You are enough.
This was the simple insight that changed Dr. Rachel Remen’s life.
In her book, Kitchen Table Wisdom, Remen talks about attending a seminar at Stanford University with the great psychotherapist, Dr. Carl Rogers. She reports:
“Finally, Dr. Rogers offered us a demonstration of his approach. One of the doctors in the class volunteered to act as his client and they rearranged their chairs to sit opposite one other. As Rogers turned toward him and was about to begin the demonstration session he stopped and looked thoughtfully at his little audience of experts, myself among them. I shifted impatiently in my chair. Then Rogers began to speak. ‘Before every session I take a moment to remember my humanity,’ he told us. ‘There is no experience that this man has that I cannot share with him, no fear that I cannot understand, no suffering that I cannot care about, because I too am human. No matter how deep his wound, he does not have to be ashamed in front of me. I too am vulnerable. And because of this, I am enough…’”
Then Dr. Remen commented on the impact of this session on her.
“I had always worked hard at being good enough; it was the golden standard by which I decided what to read, what to wear, how to spend time, where to live, and even what to say. Even ‘good enough’ was not really good enough for me. I had spent a lifetime trying to make myself perfect. But if what Rogers was saying was true, perfection was the booby prize. What was needed was simply to be human. I was human. All my life I had feared being found out.”
We’re not all therapists, of course, but there are two rich, powerful thoughts here.
First, there is the possibility that I could pause to remember my humanity—at the beginning of the day, or before dealing with a difficult situation involving other people.
It’s not hard to imagine the difference this might make in terms of impact and outcomes!
Second, when I bring my humanity, my genuine self (even though imperfect), I am enough.
In a world where it’s so easy to feel that we’re never quite good enough or smart enough or whatever enough…this thought is like a quiet explosion in the soul.
Congratulations! You’ve joined the ranks of all true successes in the world who have, as part of their success, had to learn to practice the fine art of failure.
As Charles F. Kettering said,
“It is not a disgrace to fail…Learn how to fail intelligently, for failing is one of the great arts in the world.”
And Ralph Waldo Emerson wrote,
“Meet your failure nobly and it will not differ from success.”
To “fail intelligently” means we have the courage to listen to the failure and let it teach us. We emerge a little wiser.
To fail “nobly” means we respond to the failure in a way that helps us open up and grow as a person, rather than shrinking and closing down.
To fail or not to fail is not the question. We don’t have a choice. We all fail.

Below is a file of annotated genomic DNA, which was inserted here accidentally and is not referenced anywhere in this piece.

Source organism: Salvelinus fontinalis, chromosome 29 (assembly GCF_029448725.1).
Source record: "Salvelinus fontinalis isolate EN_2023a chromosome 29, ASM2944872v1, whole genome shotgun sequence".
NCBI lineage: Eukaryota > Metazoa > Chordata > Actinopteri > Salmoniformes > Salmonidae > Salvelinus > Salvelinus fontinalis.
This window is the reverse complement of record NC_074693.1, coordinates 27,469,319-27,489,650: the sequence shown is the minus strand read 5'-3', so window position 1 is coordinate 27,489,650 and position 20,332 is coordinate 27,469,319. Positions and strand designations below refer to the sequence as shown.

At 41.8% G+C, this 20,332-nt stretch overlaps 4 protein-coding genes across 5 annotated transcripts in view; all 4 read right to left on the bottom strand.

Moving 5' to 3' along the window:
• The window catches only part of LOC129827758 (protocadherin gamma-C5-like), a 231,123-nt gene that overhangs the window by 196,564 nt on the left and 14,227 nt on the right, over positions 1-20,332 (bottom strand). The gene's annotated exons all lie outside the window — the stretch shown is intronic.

In fact, some of the greatest successes got there through a long succession of failures.
Real success at anything involves learning how to get really good at failure.
Here’s a thought for this week: you are an artist of the everyday.
Granted, maybe you’ll never be a Mozart or Van Gogh or Hemingway.
But each day you have the opportunity to make another priceless work of art…another day of life.
Henry David Thoreau was thinking along these lines when he said,
“To affect the quality of the day is the highest of the arts.”
And his friend, Ralph Waldo Emerson said,
“The conscious utterance of thought by speech or action to any end is Art.”
Each day gives you a new canvas. And you have a full palate of colors to work with: your sense of humor, your patience and empathy, your thoughtfulness, your inner strength and determination, your ability to look and listen, your ability to forgive yourself and others, your ability to change, even your tears and laughter—your whole humanity.
But there’s more.
Even failures, disappointments, and mess-ups can be worked with and woven into your daily work of art—blending darker colors with brighter ones.
The great artist Miro had paused from painting to enjoy a strawberry jam sandwich when a glob of jam fell onto the canvas. He looked at it, then took his finger and swirled the jam into the painting.
As an artist of the everyday, you have the ability to turn even the messes into masterpieces.
“Why is it so difficult to be happy?”
The Russian writer Dostoevsky had a surprising response to that question:
“Man is unhappy because he doesn’t know he’s happy. That’s the only reason. The man who discovers that will become happy that very moment.”
Really? I’m not happy because I don’t know I’m happy? Is this some kind of naive, spacey, hippy-dippy spiritual fast food?
Coming from someone else, it might be. But consider Dostoevsky’s story.
He suffered constantly from terrifying, painful bouts of epilepsy. As a young man, he was put in prison by political enemies and sentenced to death. Execution day came and he was led out in front of a firing squad, blindfolded. The soldiers raised their rifles…and at the last moment, a rider on horseback approached with news from the Duke, staying the execution. Dostoevsky had been spared!
Perhaps Dostoevsky has given us something that is at least worth reflecting on…
…Maybe a key to being happy in the life I have is to realize that it could, at it any moment, be taken away.
…Maybe we don’t quite realize how happy we are.
…Maybe happiness is not the end goal; maybe it’s the place you start.